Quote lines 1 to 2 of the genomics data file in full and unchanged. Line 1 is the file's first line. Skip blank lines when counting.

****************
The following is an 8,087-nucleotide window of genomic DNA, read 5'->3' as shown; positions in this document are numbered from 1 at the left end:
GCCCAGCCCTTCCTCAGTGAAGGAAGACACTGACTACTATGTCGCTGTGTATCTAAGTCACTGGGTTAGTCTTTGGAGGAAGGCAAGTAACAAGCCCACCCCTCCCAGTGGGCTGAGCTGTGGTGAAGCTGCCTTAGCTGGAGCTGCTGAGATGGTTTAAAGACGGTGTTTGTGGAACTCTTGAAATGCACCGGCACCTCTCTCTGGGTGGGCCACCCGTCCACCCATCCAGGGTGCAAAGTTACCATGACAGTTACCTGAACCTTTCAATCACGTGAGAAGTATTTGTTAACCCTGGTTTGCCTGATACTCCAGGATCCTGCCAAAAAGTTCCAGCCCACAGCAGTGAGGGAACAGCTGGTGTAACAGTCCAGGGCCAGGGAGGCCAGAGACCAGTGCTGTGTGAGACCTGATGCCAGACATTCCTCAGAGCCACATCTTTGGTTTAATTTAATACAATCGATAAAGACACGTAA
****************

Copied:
The following is an 8,087-nucleotide window of genomic DNA, read 5'->3' as shown; positions in this document are numbered from 1 at the left end:
GCCCAGCCCTTCCTCAGTGAAGGAAGACACTGACTACTATGTCGCTGTGTATCTAAGTCACTGGGTTAGTCTTTGGAGGAAGGCAAGTAACAAGCCCACCCCTCCCAGTGGGCTGAGCTGTGGTGAAGCTGCCTTAGCTGGAGCTGCTGAGATGGTTTAAAGACGGTGTTTGTGGAACTCTTGAAATGCACCGGCACCTCTCTCTGGGTGGGCCACCCGTCCACCCATCCAGGGTGCAAAGTTACCATGACAGTTACCTGAACCTTTCAATCACGTGAGAAGTATTTGTTAACCCTGGTTTGCCTGATACTCCAGGATCCTGCCAAAAAGTTCCAGCCCACAGCAGTGAGGGAACAGCTGGTGTAACAGTCCAGGGCCAGGGAGGCCAGAGACCAGTGCTGTGTGAGACCTGATGCCAGACATTCCTCAGAGCCACATCTTTGGTTTAATTTAATACAATCGATAAAGACACGTAA